If there is anything more difficult than being a parent, it is probably being a caregiver to your own ailing parents. For some people, caring for aging parents is a task that occurs well after their children are grown.
Unfortunately, some people find themselves in the difficult position of providing financial and social support both to their children and their parents at the same time. These caregivers can have their time and financial resources spread too thin for sustainability.
Referred to as the sandwich generation, these adults may feel like their responsibilities leave them with no time or money for themselves. As a caregiver to both children and older adults, you need great reserves of patience, to say nothing of the time and expense involved. Knowing your own limits and taking care of yourself are very important. Failing to do that could mean that you can’t provide proper support to anyone who depends on you.
Consolidating households can make caregiving an easier task
If your children live with you but your parents live across town, you may find yourself driving back and forth every day. In addition to dropping your kids off to school, you may need to take your parents grocery shopping, get them to doctors’ appointments or otherwise handle the daily tasks of life.
Combine that with the responsibilities that children bring and the need to continue working a job, and you may find yourself without enough hours in the day to get everything done. Having your parents move in with you can mean giving up some privacy and some of your space. However, it also eliminates the stress of commuting while caregiving.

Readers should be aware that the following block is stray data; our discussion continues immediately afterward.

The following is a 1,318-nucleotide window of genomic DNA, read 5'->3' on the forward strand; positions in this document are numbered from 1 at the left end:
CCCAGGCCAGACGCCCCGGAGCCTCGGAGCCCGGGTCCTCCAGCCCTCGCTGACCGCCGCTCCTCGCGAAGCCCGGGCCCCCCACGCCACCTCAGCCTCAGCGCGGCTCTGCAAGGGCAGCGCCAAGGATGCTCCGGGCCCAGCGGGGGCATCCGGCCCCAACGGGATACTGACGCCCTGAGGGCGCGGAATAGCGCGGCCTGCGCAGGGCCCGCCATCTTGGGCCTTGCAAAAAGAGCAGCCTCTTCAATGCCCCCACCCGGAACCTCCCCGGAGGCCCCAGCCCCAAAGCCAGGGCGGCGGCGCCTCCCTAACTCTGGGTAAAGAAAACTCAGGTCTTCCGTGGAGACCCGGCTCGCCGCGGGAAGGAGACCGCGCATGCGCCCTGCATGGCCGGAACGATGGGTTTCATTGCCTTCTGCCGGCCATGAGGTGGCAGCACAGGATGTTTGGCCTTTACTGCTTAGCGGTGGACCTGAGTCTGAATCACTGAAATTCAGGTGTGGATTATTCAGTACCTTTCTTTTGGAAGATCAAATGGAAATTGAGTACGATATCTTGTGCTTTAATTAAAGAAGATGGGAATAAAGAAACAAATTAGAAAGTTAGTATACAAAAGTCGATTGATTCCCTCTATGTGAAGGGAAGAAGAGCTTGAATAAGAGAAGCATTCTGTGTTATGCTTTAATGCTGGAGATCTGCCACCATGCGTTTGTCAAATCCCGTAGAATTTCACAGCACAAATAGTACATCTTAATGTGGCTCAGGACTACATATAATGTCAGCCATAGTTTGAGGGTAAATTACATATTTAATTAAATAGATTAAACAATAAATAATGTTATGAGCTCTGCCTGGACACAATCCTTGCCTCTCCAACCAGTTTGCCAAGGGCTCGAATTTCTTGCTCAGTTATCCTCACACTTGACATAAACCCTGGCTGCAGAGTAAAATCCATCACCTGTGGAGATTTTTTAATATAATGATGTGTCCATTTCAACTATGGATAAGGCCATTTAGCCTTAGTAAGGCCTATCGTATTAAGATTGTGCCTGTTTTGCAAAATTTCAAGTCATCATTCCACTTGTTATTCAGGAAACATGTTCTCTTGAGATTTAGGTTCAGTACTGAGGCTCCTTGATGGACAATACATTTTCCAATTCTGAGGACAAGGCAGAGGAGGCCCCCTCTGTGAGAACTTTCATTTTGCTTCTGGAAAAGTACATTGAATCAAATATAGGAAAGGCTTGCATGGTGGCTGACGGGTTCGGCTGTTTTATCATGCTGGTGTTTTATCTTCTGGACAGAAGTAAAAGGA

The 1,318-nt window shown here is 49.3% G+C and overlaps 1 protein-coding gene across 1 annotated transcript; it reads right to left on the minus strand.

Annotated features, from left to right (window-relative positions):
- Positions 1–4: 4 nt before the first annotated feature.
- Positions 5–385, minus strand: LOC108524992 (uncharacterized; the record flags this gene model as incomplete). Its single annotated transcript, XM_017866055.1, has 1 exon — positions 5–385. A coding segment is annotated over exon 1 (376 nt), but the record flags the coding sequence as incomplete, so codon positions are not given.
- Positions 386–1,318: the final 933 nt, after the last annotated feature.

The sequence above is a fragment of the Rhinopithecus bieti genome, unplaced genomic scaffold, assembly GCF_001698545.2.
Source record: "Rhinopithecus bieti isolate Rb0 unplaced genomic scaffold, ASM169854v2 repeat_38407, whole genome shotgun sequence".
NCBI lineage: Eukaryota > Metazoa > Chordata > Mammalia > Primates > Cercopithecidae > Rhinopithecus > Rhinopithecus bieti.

More importantly, it also frees up money that your parents were paying in rent or toward a mortgage to contribute to your household expenses. The additional financial resources, coupled with the extra time, can make combining your households the most reasonable solution for those caring for children and parents simultaneously.
Help your parents plan for their future needs now
Choosing to move your parents into your home before it is completely medically necessary can take a lot of stress off of you. So too can planning for potential long-term care in the future, such as residency in the nursing home.
Assist your parents through the process of creating a thorough estate plan or even a trust to help them qualify for Medicaid and similar government resources in the future. You shouldn’t have to bear the practical and financial burden of providing for your parents and children indefinitely.
Talking with an attorney who understands long-term care planning and estate planning laws in Georgia can help you and your parents make the best decisions as you move forward with your caregiving situation.